Sunday, July 12, 2015

Architecture Big and Small

The Denver Post recently ran an article about the popularity of "tiny houses" while mentioning in passing the prevalence of "McMansions."  I wrote the following letter to the newspaper, published two days later.
Rebekah Paulson is building a Tiny Home for herself in
Fort Collins. The home is 20 feet long by 8 feet wide and 13'6" tall.
(Cyrus McCrimmon, The Denver Post)
Re: "Colorado woman's tiny house lets her live large on less," July 7 news story.

Your article about recent widespread interest in tiny houses contrasted them to so-called McMansions. These two phenomena are often compared, but important points about both tend to be obscured. 

Tiny houses are fun experiments in using resources wisely. However, a large part of their popularity comes from the fact that our economy is too broken to support home ownership for many who crave it. Increasingly, only the well-off can consider building a full-size home.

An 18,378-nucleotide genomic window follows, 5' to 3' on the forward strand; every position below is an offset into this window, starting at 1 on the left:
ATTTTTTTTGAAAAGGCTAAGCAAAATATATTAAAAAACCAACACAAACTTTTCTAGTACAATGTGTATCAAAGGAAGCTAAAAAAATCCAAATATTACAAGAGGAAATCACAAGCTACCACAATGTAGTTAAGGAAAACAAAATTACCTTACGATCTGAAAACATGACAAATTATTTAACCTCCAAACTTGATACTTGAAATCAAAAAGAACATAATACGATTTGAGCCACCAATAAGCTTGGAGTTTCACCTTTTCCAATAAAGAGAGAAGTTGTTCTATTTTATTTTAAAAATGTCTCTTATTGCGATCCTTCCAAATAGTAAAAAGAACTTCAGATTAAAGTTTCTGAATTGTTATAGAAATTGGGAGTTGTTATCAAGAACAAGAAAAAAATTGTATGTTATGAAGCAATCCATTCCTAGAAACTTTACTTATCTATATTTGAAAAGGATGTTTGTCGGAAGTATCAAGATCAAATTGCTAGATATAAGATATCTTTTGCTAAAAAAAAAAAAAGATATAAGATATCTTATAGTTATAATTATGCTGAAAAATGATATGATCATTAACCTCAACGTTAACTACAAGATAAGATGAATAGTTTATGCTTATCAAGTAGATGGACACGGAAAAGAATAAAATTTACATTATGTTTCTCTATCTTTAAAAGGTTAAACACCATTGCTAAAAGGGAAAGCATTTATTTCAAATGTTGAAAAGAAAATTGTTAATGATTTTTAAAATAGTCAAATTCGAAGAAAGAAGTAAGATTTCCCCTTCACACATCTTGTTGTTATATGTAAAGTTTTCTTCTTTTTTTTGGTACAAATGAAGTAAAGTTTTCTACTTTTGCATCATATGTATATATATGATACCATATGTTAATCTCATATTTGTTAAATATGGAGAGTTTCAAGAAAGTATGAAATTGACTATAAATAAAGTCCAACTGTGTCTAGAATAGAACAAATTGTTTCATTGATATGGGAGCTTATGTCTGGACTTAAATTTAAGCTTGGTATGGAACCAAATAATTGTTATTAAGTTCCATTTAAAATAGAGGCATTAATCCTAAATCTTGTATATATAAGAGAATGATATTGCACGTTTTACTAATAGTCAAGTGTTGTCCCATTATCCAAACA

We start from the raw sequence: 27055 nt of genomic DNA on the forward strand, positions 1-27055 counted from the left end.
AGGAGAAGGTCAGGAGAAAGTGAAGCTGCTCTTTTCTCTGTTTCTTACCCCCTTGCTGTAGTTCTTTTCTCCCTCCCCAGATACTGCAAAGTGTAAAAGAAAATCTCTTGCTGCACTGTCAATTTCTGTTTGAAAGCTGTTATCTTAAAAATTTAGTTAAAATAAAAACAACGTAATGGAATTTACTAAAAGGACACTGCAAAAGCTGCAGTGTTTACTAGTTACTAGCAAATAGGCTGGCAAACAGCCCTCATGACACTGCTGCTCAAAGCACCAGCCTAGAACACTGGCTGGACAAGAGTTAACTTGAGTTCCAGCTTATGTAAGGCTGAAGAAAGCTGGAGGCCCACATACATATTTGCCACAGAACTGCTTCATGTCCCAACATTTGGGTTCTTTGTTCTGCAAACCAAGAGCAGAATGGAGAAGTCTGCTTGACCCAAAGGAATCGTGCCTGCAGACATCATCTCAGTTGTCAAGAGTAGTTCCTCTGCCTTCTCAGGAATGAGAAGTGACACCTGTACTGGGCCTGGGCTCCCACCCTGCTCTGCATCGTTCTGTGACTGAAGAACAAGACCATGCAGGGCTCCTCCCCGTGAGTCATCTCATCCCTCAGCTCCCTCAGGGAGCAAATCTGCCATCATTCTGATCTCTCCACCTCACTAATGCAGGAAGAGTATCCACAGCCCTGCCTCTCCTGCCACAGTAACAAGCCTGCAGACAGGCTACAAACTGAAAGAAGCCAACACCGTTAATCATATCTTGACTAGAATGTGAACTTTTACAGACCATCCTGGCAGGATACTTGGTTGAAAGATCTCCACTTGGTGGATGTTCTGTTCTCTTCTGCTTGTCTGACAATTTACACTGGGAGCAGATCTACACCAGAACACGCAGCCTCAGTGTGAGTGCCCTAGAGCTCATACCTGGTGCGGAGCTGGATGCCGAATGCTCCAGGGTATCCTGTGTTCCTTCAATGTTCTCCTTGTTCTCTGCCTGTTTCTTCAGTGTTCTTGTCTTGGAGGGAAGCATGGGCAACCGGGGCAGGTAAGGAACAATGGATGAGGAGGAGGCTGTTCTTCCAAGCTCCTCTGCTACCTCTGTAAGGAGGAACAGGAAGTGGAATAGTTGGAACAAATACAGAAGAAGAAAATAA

Regarding McMansions, this term originally meant very large tract houses that pretend to be grander than their vapid finishes should allow. They are mass-produced like hamburgers with no understanding of taste or style.  Now McMansion has morphed into any big house no matter its utility or architectural worth. A funny criticism has turned into a spiteful slur. 

Contrasting tiny homes with McMansions conflates two unrelated issues and sets up a straw man for the advocates of tiny houses to attack. There is plenty to be said about tiny houses and much to criticize in awkward tract houses, but abusing metaphors only confuses both subjects. 

Michael Knorr, Architect

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